Then I wondered, we seem so near and so intertwined in spite of our current realities, could they manifest in this world if they chose? I have no idea, actually, but if they are experiencing the complete reality that I had only a glimpse of, why should they? They don’t need to come back for dolphin rides: they experience everything because they are a part of it.* However, I considered one who did choose to incarnate at one point, someone who did not consider equality with God something to be grasped, but made himself human, and offered us an example and teachings as to how to manifest the God consciousness in this world. He died, as do we all, but apparently didn’t stay that way. And that is spoken of in the sacred texts of my tradition as something that reconciled not just every human, but the entire cosmos, whether “things on earth or things in heaven” to God. Somehow all that exists in the physical and spiritual realms were brought into alignment with a plan and a purpose. The hows and the whys and the (quantum) mechanics of that are beyond me. But in speaking about his conviction that this “resurrection” is destined to be a universal phenomenon for everyone, Paul elaborates what the end game is pretty well, I think. In his central discourse on the subject in 1 Cor. 15, he speaks of a process of defeating those things that are not in alignment with the prime objective until finally God is “all in all.” To me that is a picture of finally getting to the point where there are no boundaries between the physical and the spiritual, and the little overlaps like I experienced become the totality. Death itself is spoken of as the final enemy to be destroyed, so there is no more going from “here” to “there,” because here and there become one thing. This is the mystery of God’s will to be completed when everything is fulfilled spoken of by the author of Ephesians: “to bring unity to all things in heaven and on earth.”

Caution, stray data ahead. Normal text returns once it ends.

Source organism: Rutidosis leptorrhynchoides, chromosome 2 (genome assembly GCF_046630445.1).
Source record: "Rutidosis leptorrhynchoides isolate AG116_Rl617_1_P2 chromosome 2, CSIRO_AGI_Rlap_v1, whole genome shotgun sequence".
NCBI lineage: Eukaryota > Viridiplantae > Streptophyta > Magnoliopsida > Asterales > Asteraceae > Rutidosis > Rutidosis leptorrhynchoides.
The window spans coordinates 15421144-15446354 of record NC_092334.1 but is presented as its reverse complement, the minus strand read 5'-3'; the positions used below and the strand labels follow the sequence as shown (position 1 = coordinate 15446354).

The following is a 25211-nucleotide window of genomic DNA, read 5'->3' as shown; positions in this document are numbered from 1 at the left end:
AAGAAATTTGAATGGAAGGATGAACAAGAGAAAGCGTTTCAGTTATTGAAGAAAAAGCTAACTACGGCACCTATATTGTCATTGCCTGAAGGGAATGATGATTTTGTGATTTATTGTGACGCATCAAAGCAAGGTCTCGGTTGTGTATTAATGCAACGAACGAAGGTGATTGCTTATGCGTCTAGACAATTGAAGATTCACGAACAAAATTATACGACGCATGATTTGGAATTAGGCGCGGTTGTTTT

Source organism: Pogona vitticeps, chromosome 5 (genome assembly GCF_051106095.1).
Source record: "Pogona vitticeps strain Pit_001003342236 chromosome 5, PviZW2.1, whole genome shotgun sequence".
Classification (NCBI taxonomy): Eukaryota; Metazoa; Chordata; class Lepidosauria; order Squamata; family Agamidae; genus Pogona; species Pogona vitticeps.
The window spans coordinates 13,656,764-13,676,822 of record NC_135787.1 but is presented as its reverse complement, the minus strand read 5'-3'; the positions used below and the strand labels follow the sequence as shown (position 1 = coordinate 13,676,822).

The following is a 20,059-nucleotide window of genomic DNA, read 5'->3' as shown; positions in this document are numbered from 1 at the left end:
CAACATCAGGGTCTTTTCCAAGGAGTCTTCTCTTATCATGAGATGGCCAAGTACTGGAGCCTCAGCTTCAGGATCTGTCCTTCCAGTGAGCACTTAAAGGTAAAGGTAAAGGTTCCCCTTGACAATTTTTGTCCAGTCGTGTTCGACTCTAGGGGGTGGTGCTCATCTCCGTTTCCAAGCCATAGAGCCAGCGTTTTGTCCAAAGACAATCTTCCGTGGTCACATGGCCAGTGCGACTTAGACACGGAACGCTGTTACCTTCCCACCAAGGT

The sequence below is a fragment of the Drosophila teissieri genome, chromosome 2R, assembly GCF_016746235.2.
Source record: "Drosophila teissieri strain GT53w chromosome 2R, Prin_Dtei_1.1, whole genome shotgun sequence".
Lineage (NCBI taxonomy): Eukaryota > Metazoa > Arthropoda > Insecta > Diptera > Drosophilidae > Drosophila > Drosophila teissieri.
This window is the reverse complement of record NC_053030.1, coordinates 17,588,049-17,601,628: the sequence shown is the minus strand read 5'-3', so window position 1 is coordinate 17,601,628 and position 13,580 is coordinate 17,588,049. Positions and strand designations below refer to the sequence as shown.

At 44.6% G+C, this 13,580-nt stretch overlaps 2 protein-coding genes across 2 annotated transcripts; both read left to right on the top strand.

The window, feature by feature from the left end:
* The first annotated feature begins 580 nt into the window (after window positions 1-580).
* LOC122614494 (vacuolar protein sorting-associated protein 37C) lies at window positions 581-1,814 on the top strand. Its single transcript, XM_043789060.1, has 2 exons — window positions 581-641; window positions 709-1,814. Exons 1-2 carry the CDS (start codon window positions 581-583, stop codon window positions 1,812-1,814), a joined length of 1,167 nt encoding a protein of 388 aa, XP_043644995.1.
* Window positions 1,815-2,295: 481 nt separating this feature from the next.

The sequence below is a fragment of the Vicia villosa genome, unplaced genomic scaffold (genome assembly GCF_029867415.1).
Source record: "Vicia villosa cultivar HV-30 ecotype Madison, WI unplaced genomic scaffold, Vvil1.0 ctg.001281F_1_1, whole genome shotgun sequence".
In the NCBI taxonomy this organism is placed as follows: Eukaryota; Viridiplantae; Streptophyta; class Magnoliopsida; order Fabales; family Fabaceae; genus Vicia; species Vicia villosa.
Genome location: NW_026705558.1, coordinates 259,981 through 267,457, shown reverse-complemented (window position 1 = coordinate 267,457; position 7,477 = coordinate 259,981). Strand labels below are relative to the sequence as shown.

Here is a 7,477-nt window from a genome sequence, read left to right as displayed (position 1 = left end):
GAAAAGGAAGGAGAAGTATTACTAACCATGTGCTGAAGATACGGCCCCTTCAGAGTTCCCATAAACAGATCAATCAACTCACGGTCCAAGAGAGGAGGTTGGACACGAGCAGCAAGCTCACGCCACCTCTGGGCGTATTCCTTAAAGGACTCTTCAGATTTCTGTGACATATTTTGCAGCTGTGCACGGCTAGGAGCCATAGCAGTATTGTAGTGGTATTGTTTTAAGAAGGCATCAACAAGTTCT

My thinking on stuff like this continues to evolve, but at this point here’s what I can say regarding where I’m at on this whole “what happens after you die?” thing:
For me, that means that everything I do in this life which is aligned with the objective of the God who is love- every act of compassion, service, caring for the marginalized, all the kinds of stuff Jesus showed and taught about how to manifest God consciousness: all of it is a piece of the process of getting to the goal, and I believe a piece of the process of getting me to become a more useful part of the program now and even after my Zoom memorial (God help us all).
All of creation is saturated with meaning and purpose and hopefulness as it continues to evolve toward a positive goal the nature of which none of us can possibly imagine, but every day we are a part of the process, now until time itself no longer exists.
I’m all good with that.
*in discussing this with a friend, he mentioned to me that the story of the transfiguration might be an example of a possible answer to that question. Why didn’t I think of that?
** see 1 Cor. 3:10-15, among other passages, for a description of this sort of process